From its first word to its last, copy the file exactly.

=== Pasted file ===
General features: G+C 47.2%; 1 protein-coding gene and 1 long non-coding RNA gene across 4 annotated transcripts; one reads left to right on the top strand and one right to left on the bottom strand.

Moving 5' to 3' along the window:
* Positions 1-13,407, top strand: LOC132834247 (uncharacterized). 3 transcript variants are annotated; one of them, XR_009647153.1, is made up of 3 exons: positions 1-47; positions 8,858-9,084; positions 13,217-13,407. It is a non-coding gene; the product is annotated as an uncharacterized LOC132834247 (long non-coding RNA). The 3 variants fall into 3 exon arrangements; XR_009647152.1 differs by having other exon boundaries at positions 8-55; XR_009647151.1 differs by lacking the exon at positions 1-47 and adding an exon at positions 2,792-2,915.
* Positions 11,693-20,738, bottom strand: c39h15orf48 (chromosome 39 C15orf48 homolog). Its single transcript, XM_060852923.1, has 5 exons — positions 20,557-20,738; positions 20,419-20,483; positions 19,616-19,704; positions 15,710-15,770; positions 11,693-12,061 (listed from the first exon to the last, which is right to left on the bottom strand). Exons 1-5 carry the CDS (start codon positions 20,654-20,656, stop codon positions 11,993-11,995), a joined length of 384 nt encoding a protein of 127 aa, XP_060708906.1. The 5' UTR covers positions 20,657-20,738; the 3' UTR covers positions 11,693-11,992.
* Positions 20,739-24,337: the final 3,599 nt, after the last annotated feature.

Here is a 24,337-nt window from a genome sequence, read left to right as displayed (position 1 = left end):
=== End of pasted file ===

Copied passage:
General features: G+C 47.2%; 1 protein-coding gene and 1 long non-coding RNA gene across 4 annotated transcripts; one reads left to right on the top strand and one right to left on the bottom strand.

Moving 5' to 3' along the window:
* Positions 1-13,407, top strand: LOC132834247 (uncharacterized). 3 transcript variants are annotated; one of them, XR_009647153.1, is made up of 3 exons: positions 1-47; positions 8,858-9,084; positions 13,217-13,407. It is a non-coding gene; the product is annotated as an uncharacterized LOC132834247 (long non-coding RNA). The 3 variants fall into 3 exon arrangements; XR_009647152.1 differs by having other exon boundaries at positions 8-55; XR_009647151.1 differs by lacking the exon at positions 1-47 and adding an exon at positions 2,792-2,915.
* Positions 11,693-20,738, bottom strand: c39h15orf48 (chromosome 39 C15orf48 homolog). Its single transcript, XM_060852923.1, has 5 exons — positions 20,557-20,738; positions 20,419-20,483; positions 19,616-19,704; positions 15,710-15,770; positions 11,693-12,061 (listed from the first exon to the last, which is right to left on the bottom strand). Exons 1-5 carry the CDS (start codon positions 20,654-20,656, stop codon positions 11,993-11,995), a joined length of 384 nt encoding a protein of 127 aa, XP_060708906.1. The 5' UTR covers positions 20,657-20,738; the 3' UTR covers positions 11,693-11,992.
* Positions 20,739-24,337: the final 3,599 nt, after the last annotated feature.

Here is a 24,337-nt window from a genome sequence, read left to right as displayed (position 1 = left end):